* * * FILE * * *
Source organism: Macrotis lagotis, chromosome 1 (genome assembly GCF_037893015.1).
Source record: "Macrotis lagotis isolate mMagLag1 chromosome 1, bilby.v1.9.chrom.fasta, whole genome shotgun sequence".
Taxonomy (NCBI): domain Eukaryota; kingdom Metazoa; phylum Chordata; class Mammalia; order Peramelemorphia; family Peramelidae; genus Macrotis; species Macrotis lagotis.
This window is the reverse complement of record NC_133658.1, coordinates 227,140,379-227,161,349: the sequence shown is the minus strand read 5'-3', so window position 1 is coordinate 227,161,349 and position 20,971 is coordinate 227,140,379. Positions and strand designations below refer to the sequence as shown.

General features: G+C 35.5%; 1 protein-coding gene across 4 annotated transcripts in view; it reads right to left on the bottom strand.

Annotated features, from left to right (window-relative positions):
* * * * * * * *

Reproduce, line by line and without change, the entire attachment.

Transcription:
Source organism: Macrotis lagotis, chromosome 1 (genome assembly GCF_037893015.1).
Source record: "Macrotis lagotis isolate mMagLag1 chromosome 1, bilby.v1.9.chrom.fasta, whole genome shotgun sequence".
Taxonomy (NCBI): domain Eukaryota; kingdom Metazoa; phylum Chordata; class Mammalia; order Peramelemorphia; family Peramelidae; genus Macrotis; species Macrotis lagotis.
This window is the reverse complement of record NC_133658.1, coordinates 227,140,379-227,161,349: the sequence shown is the minus strand read 5'-3', so window position 1 is coordinate 227,161,349 and position 20,971 is coordinate 227,140,379. Positions and strand designations below refer to the sequence as shown.

General features: G+C 35.5%; 1 protein-coding gene across 4 annotated transcripts in view; it reads right to left on the bottom strand.

Annotated features, from left to right (window-relative positions):